The show takes place in Harlem, but you can see it as being its own character as well. It’s a love letter to Harlem’s rich cultural history. Mostly filmed on location, there were places that Luke Cage went to that I instantly recognized. Today’s Harlem looks nothing like the Harlem of ten years ago (thanks to gentrification), but Luke Cage made sure to give Harlem one last hurrah before it completely morphs into something unrecognizable.
Luke Cage is unapologetically black. It doesn’t hide from it’s Blaxploitation roots; it embraces them. Adrian Younge’s beats are all over this series. It gave it a 90s Wu-Tang Clan feel to it, which is welcome here in 2016’s lazy trap beat obsessed hip hop. The show made sure to get actual music acts to guest star (Raphael Saadiq, Faith Evans, The Delfonics) in the Harlem’s Paradise club, which was very New York Undercover of it. One thing about Harlem’s Paradise is how resilient it is. It gets shot up, the owner gets murdered, it becomes host to a hostage situation, and it’s always fully operational and packed to the gills in no time. That street team must never sleep.
I would have slowed down the story. I understand Cottonmouth being the catalyst for the rise of Black Mariah as a fully realized villain, but I wanted more Cottonmouth. He was approaching Fisk levels of awesome until he got GOT. His death was shocking, and I found myself missing him more as the series moved on. Diamondback was good, but he wasn’t Cottonmouth Good.
I loved the call-backs to the comic series. Luke Cage getting into the old Power Man outfit before calling it stupid was fun. Misty Knight rocking her comic book outfit and hair at the end was a nice touch. However, Diamondback’s Luke Cage-Buster throwback outfit looked stupid as hell in 2016. It came out of nowhere, there was no explanation for the tech, and he took an L way too easily. The final fight was weak. Daredevil knows how to do epic final showdowns. Jessica Jones and Luke Cage haven’t even come close.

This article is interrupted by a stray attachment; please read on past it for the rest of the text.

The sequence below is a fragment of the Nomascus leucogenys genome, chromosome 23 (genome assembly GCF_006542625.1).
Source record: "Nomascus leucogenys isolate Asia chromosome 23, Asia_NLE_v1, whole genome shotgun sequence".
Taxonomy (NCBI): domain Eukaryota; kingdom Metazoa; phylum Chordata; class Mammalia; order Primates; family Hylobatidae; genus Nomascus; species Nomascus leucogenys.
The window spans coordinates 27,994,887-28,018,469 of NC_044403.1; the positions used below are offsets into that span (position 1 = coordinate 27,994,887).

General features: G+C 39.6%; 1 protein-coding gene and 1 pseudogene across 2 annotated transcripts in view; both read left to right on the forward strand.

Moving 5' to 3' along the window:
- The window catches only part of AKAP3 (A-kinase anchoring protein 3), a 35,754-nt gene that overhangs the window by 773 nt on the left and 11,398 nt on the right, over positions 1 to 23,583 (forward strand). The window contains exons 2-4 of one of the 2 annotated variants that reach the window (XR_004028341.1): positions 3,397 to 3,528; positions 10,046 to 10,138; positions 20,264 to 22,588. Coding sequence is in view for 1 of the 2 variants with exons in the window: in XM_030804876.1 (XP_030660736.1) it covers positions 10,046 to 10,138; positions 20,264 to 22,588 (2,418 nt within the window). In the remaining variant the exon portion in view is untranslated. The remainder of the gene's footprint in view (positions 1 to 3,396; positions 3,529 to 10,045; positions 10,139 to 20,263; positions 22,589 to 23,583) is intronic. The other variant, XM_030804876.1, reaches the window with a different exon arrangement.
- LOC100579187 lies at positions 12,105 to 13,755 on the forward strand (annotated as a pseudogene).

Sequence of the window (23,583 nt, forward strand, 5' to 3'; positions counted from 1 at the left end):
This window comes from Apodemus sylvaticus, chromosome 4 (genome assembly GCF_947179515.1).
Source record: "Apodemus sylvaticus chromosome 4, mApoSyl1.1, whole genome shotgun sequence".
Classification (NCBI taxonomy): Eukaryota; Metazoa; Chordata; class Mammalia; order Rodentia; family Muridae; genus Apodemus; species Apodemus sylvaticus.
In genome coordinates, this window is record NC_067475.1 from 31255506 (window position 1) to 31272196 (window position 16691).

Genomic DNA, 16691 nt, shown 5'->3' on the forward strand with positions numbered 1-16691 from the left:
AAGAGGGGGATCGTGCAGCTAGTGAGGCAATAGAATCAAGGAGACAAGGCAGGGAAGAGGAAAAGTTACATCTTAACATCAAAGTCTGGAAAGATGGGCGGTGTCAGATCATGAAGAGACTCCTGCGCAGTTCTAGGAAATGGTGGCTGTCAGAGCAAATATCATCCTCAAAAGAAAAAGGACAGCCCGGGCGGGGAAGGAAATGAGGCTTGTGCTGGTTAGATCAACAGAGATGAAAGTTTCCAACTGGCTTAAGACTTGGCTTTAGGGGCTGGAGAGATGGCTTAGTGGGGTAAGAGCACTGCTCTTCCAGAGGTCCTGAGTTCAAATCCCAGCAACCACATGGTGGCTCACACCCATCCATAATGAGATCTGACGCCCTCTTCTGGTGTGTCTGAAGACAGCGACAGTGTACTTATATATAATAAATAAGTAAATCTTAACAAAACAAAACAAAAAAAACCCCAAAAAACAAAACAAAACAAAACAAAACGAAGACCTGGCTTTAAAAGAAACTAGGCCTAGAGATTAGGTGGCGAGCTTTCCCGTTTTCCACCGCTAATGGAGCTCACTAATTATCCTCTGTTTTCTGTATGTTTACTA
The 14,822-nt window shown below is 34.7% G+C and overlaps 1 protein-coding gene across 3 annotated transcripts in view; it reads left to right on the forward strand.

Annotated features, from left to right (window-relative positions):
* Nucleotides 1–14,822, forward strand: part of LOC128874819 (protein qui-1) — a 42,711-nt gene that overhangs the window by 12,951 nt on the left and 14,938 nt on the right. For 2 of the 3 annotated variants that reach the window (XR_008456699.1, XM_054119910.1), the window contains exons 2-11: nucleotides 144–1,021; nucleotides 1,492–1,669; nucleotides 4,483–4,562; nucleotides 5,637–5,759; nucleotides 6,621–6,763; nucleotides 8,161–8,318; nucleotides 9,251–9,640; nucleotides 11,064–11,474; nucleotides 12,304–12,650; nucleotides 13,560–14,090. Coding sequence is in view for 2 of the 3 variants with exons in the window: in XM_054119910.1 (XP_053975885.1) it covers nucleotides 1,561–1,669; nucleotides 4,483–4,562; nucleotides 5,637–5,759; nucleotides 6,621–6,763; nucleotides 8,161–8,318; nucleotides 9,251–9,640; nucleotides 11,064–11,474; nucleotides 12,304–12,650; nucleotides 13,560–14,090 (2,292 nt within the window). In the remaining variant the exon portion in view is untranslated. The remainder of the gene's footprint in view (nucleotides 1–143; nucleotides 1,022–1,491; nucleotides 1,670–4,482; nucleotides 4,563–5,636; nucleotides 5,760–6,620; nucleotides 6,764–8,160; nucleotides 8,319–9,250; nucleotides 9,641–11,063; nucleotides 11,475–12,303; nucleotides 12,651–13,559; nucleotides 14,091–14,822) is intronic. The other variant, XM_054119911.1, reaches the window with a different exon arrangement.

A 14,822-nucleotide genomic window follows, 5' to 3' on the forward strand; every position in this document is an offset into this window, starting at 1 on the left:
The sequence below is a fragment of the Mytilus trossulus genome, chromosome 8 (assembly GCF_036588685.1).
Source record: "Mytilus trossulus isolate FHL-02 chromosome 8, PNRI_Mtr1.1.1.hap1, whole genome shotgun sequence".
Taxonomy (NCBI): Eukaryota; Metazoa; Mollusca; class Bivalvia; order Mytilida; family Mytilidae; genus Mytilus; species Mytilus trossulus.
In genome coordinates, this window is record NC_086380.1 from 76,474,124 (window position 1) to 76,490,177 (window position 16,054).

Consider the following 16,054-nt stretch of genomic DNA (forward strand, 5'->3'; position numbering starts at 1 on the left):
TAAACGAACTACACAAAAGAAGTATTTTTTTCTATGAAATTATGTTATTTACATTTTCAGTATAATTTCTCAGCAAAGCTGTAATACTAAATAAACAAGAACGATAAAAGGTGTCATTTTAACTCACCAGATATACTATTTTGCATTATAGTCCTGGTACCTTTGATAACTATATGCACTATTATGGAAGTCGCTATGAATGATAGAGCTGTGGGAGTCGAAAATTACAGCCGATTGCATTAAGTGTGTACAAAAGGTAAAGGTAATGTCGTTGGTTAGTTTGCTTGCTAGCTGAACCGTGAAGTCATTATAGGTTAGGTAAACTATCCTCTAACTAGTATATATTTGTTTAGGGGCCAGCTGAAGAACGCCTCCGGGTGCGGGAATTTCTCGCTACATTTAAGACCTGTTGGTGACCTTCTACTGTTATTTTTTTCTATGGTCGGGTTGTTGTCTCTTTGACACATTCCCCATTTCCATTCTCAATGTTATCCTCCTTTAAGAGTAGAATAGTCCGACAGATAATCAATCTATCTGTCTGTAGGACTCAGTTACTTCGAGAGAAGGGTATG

The show’s true charm shines in its smaller details. I marked out at the Dapper Dan cameo. I fucking MELTED when Luke Cage met Method Man, who is one of my favorite rappers of all time. With the homage to Trayvon’s Hoodie, the commentary on police relations in black communities, the Hot Coffee innuendo (GTA: San Andreas reference), this show is certified Black As Fuck. It’s attention to detail is astounding. The love for Harlem is real. Luke Cage is real.
Ultimately, Luke Cage isn’t perfect, but it’s perfect for me. As a fan of the comic, its everything that I could have asked for. Luke Cage couldn’t have come at a better time. Black People needed Luke Cage to identify itself with just as badly as I did when I was seven years-old. We needed him so badly that we actually broke Netflix when we got him! I binge-watched this in a weekend, but best believe that I’m going to re-watch the shit out of this a billion times until Season 2 drops. Or the Defenders. Whichever comes first!
Five Black Power Fist Afro Picks out of Five.